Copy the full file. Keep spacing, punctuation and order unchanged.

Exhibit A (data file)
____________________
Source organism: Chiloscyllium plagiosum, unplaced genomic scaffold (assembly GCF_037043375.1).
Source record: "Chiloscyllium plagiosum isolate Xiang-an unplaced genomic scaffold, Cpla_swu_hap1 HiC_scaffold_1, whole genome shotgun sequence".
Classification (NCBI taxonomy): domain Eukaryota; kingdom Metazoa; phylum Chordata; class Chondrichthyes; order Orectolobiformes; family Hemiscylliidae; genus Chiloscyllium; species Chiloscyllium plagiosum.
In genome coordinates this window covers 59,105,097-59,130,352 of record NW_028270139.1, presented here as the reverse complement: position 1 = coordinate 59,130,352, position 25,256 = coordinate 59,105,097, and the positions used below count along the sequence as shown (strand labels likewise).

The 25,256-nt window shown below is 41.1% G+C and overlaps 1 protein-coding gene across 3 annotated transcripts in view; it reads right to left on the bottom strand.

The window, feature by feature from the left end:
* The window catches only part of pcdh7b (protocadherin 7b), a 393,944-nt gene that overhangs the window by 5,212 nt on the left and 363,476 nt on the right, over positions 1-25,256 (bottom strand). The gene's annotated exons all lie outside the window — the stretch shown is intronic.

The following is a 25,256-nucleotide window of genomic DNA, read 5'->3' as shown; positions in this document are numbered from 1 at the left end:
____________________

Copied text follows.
Source organism: Chiloscyllium plagiosum, unplaced genomic scaffold (assembly GCF_037043375.1).
Source record: "Chiloscyllium plagiosum isolate Xiang-an unplaced genomic scaffold, Cpla_swu_hap1 HiC_scaffold_1, whole genome shotgun sequence".
Classification (NCBI taxonomy): domain Eukaryota; kingdom Metazoa; phylum Chordata; class Chondrichthyes; order Orectolobiformes; family Hemiscylliidae; genus Chiloscyllium; species Chiloscyllium plagiosum.
In genome coordinates this window covers 59,105,097-59,130,352 of record NW_028270139.1, presented here as the reverse complement: position 1 = coordinate 59,130,352, position 25,256 = coordinate 59,105,097, and the positions used below count along the sequence as shown (strand labels likewise).

The 25,256-nt window shown below is 41.1% G+C and overlaps 1 protein-coding gene across 3 annotated transcripts in view; it reads right to left on the bottom strand.

The window, feature by feature from the left end:
* The window catches only part of pcdh7b (protocadherin 7b), a 393,944-nt gene that overhangs the window by 5,212 nt on the left and 363,476 nt on the right, over positions 1-25,256 (bottom strand). The gene's annotated exons all lie outside the window — the stretch shown is intronic.

The following is a 25,256-nucleotide window of genomic DNA, read 5'->3' as shown; positions in this document are numbered from 1 at the left end: